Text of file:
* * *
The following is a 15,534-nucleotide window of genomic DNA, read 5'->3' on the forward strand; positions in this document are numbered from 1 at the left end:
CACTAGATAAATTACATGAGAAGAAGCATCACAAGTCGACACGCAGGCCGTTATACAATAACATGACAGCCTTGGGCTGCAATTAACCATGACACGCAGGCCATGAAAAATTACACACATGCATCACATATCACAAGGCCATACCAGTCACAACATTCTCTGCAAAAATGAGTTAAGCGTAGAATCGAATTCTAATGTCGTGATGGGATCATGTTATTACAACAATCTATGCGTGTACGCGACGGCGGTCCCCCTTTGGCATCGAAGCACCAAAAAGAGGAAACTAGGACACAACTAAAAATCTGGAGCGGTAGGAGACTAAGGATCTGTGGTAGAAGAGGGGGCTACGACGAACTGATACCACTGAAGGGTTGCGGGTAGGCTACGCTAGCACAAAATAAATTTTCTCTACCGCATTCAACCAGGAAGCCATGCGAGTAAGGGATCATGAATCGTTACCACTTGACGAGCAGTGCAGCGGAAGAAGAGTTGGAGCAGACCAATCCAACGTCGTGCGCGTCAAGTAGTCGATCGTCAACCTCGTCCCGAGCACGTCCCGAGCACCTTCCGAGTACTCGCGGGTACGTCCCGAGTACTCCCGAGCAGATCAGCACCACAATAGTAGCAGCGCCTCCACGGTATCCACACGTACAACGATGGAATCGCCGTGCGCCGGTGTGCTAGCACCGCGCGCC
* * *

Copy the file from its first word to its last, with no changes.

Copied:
The following is a 15,534-nucleotide window of genomic DNA, read 5'->3' on the forward strand; positions in this document are numbered from 1 at the left end:
CACTAGATAAATTACATGAGAAGAAGCATCACAAGTCGACACGCAGGCCGTTATACAATAACATGACAGCCTTGGGCTGCAATTAACCATGACACGCAGGCCATGAAAAATTACACACATGCATCACATATCACAAGGCCATACCAGTCACAACATTCTCTGCAAAAATGAGTTAAGCGTAGAATCGAATTCTAATGTCGTGATGGGATCATGTTATTACAACAATCTATGCGTGTACGCGACGGCGGTCCCCCTTTGGCATCGAAGCACCAAAAAGAGGAAACTAGGACACAACTAAAAATCTGGAGCGGTAGGAGACTAAGGATCTGTGGTAGAAGAGGGGGCTACGACGAACTGATACCACTGAAGGGTTGCGGGTAGGCTACGCTAGCACAAAATAAATTTTCTCTACCGCATTCAACCAGGAAGCCATGCGAGTAAGGGATCATGAATCGTTACCACTTGACGAGCAGTGCAGCGGAAGAAGAGTTGGAGCAGACCAATCCAACGTCGTGCGCGTCAAGTAGTCGATCGTCAACCTCGTCCCGAGCACGTCCCGAGCACCTTCCGAGTACTCGCGGGTACGTCCCGAGTACTCCCGAGCAGATCAGCACCACAATAGTAGCAGCGCCTCCACGGTATCCACACGTACAACGATGGAATCGCCGTGCGCCGGTGTGCTAGCACCGCGCGCC